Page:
There is plenty of satire here as Way takes pot shots at consumerism and religion and the whole thing combines with Nick Deringtons clean artwork to combine the traditional with the absurd, the expected with the surreal. I think fans of Grant Morrisons legendary run on Doom Patrol will be disappointed as that title perfectly combined superhero action with the unreal. But fans expecting a fun and dreamy romp through an experimental unreality will be quite pleased with Doom Patrol #1. While I really, really dig Casey, Im hoping next time there will be more Doom Patrol in my Doom Patrol. Read Full Review

  • 6.2
    Graphic Policy - Brett Sep 14, 2016

    Way described the DC's Young Animal line as experimental in many ways and it begins here with the cover with a peel away sticker of a burrito. The inside material doesn't slow down at all when it comes to that. Hopefully, things are clearer as it goes on? Read Full Review

  • 6.0
    DC Comics News - Steven Brown Sep 14, 2016

    If you're already a fan of Doom Patrol then I think this will be a great read for you! However if you're a novice to the book like me then you'll probably want to either read previous issues of the book or get the next issue along with this one to give it a proper shot. I really enjoyed the character of Casey Brinke and I hope to see more of what her true role is in the series itself but the first issue really doesn't set you up for that. The ending instead takes you somewhere else completely and makes you wonder what exactly this has to do with Casey at all? Gerard Way has an interesting way of wanting you to grab another issue of Doom Patrol but I just hope that when I do I'll at least have some of my questions answered about the ending. Read Full Review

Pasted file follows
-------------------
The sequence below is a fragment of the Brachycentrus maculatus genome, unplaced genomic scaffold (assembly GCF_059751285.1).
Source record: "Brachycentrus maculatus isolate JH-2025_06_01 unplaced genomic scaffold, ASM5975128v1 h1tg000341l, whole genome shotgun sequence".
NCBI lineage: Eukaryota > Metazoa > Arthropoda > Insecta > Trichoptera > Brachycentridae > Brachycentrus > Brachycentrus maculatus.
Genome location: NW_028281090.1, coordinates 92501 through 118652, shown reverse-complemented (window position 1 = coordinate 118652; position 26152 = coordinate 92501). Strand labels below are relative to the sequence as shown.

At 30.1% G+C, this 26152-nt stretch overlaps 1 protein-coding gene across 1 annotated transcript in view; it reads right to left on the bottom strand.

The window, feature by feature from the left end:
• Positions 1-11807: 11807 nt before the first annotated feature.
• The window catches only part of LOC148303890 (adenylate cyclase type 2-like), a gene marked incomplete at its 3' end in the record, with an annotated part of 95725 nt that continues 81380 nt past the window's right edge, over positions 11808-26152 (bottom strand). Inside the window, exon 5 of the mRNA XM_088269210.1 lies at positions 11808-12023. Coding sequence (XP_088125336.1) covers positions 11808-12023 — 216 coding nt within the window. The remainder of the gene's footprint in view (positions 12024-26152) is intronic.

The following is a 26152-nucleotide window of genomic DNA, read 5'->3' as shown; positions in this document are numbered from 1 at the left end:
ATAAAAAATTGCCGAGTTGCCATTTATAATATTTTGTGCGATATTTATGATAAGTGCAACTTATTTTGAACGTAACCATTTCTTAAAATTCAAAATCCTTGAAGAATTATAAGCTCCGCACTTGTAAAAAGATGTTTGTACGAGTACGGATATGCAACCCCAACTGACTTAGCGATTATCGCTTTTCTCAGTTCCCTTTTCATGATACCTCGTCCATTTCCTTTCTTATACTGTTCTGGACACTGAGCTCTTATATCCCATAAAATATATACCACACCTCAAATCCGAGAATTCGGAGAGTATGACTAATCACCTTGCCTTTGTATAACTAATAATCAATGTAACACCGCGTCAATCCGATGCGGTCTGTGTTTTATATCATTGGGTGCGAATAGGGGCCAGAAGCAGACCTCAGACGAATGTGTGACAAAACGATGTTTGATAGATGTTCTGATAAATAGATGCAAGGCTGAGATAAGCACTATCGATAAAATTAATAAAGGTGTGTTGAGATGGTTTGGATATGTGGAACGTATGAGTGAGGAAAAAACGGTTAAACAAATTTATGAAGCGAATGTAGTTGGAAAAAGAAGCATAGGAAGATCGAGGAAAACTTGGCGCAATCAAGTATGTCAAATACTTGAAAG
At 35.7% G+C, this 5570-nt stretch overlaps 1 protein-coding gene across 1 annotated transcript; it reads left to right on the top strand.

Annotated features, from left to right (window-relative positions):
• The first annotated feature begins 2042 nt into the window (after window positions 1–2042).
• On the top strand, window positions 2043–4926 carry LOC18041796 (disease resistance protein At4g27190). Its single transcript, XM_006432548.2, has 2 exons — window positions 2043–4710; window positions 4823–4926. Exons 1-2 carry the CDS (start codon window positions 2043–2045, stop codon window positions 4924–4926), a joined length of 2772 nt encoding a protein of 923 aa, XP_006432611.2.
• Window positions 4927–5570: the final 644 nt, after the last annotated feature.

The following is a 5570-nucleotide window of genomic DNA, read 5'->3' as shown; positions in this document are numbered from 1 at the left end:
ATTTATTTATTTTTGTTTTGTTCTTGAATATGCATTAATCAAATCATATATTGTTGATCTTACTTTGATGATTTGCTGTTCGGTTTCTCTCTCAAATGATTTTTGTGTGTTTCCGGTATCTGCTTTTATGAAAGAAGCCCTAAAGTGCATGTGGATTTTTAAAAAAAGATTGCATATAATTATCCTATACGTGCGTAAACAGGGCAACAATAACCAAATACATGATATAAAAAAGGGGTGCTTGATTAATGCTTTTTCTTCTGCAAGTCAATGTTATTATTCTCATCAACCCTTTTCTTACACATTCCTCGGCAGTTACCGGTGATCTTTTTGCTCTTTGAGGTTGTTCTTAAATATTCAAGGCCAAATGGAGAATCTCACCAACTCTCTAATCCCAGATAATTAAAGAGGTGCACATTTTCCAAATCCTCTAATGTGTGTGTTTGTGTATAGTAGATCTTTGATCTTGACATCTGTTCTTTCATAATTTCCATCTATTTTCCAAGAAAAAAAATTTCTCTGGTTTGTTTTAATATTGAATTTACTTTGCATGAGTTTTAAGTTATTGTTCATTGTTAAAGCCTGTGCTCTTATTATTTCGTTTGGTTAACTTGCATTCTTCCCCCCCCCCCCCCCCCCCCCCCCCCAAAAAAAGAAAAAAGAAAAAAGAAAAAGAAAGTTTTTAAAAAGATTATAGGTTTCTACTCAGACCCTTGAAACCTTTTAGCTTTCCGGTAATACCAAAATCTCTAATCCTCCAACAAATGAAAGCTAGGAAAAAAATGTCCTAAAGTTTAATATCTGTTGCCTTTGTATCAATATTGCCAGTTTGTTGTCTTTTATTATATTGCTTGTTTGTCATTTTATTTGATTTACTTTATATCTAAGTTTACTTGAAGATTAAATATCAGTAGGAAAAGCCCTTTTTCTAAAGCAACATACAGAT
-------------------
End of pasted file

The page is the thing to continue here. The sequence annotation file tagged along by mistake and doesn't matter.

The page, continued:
• 5.0
    Comics: The Gathering - Kalem Lalonde Sep 14, 2016

    Doom Patrol #1 has a good protagonist, very good art, and an incredibly confusing structure. A lot of the good aspects of the book are weighed down by the overall feeling that nothing really makes sense. I’m sure the very talented Gerard Way has better things in store for this book down the line, but for now I certainly am disappointed with the way Doom Patrol #1 turned out. Read Full Review

  • 4.0
    The GCRN - Daniel Clark Oct 7, 2016

    What did I just read? That was the question that plagued my mind when I finished this issue. As a newb to the world of Doom Patrol this issue gave me a lot of questions but not much to enjoy. Much if it felt like random humor for random sake, and my confusion only grew as the pages were turned. The only redeeming factor for me was the character of Casey Brinke. In a book of absurdity she provided something to grasp onto and have emotion towards. Things may become clearer as you read on, or if I was inspired to go back and read past Doom Patrol stories. However, based on this book nothing was strong enough to inspire me to carry on past this issue. There are people out there that will surely love this book. I am simply not one of those people. Read Full Review

  • 3.5
    We The Nerdy - Josh McCullough Sep 14, 2016

    Overall,Doom Patrol #1is quite possibly the biggest disappointment of 2016 so far. It feels like a kid who makes an obvious yet poorly worded joke, then gets mad at you for “just not getting it.” I had high hopes given the quality of the creative team and their passion for the project, but something seems to have gone seriously wrong. I don't want to make too many sweeping statements about the project as a whole, but this issue for sure definitely feels like it misses the point of the original to a large degree. I'm willing to give it a few more issues, as I remember the Morrison run taking a little bit to grab me, but this debut feels massively offputting to newcomers and hardcore fans alike. If you're interested in this, I'd advise serious caution, especially at it's higher price compared to the rest of DC's line-up. If the rest of DC's Young Animals books don't pick up the slack, the line could quickly find itself doomed. Read Full Review